Healthcare is unsustainable.
That simple, but powerful statement is true in many countries around the globe.
- According to OECD projections, in Europe, public expenditure on health and long-term care in OECD countries is set to increase from around 6% of GDP today to almost 9% of GDP in 2030 and as much as 14% by 2060, unless governments can contain costs. The international organization also found that the causes for the rising public costs stem from the growing needs of ageing populations, the rising incomes driving higher expectation – and the introduction of new technologies.
- The number of medical professionals does not keep up with the growing needs of ageing or increasing populations, there are many places with doctor or nurse shortages.
- Technology is outpacing the healthcare systems and the bureaucratic authorization systems allowing innovative treatment methods or new pharmaceutical solutions.
It is an alarming situation and I believe that on the long-run only a bottom-up change with the help of disruptive health technologies can allow for arriving at more sustainable health systems while preserving the human touch as the highest priority.
First and foremost, the individuals in the bottom of the pyramid must change.
The way patients manage their health and disease; and the way physicians practice medicine need to adopt to the increasingly technological world. For the latter, it is simply indispensable for survival. Imagine the scenario in which digitally versed patients find solutions faster through untested and unregulated technologies than their caregivers! Healthcare would sink into chaos and an even worse system than without any change at all.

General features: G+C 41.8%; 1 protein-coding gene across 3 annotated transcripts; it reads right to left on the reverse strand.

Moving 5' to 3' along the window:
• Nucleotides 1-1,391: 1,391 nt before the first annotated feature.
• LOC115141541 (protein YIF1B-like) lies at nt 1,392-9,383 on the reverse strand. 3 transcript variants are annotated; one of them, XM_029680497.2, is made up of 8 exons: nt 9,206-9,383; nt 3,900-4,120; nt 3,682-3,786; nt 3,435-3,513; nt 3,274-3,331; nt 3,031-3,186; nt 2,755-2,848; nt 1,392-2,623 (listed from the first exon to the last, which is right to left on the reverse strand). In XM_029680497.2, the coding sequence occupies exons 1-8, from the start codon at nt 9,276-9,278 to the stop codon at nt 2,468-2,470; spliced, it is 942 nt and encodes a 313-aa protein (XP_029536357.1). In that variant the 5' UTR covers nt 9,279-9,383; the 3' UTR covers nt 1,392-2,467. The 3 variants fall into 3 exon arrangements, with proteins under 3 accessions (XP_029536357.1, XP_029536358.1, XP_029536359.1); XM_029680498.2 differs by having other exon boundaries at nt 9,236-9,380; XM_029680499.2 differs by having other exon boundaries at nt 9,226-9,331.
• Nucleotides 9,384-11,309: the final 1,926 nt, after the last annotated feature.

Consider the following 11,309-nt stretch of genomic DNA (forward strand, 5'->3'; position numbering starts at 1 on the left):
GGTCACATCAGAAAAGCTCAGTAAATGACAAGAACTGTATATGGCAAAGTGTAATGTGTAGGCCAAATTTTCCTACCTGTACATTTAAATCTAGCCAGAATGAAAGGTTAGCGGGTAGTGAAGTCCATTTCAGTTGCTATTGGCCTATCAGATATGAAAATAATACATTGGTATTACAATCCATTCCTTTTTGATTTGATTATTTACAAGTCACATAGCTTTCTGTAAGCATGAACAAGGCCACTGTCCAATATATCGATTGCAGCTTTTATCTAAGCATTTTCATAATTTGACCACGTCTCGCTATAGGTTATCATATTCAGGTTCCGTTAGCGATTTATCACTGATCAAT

So, I believe the solution is the following: first of all to understand how digital technologies and healthcare can live in fruitful symbiosis, and then to facilitate the bottom-up changes, the driving force behind the organic development in healthcare. The individuals in the bottom of the pyramid start changing the system. We have seen such movements from those of empowered patients and tech-savvy physicians.
But what if policy makers worldwide would facilitate the change?
What if they could create a framework which welcomes innovation and still keeps patients safe? What if they would help people understand the dangers and the advantages of the upcoming technological revolution? Sounds impossible?
There are promising examples to look up to.
In a drive towards a smoke-free society by 2035, the Norwegian Medical Association (NMA) announced in January 2016, it is pressing the government to back its proposal for a ban on tobacco sales to citizens born after the year 2000.
The association hopes that the proposed legislation will mean future generations will be unable to buy tobacco in the Nordic country. Such a way, the NMA wants to avoid criminalization of the use of tobacco, and it rather wants to introduce a general denial to access to the harmful substance.
Unfortunately, while the idea is pioneering, neither the Norwegian government nor opposition parties believe that it is currently feasible.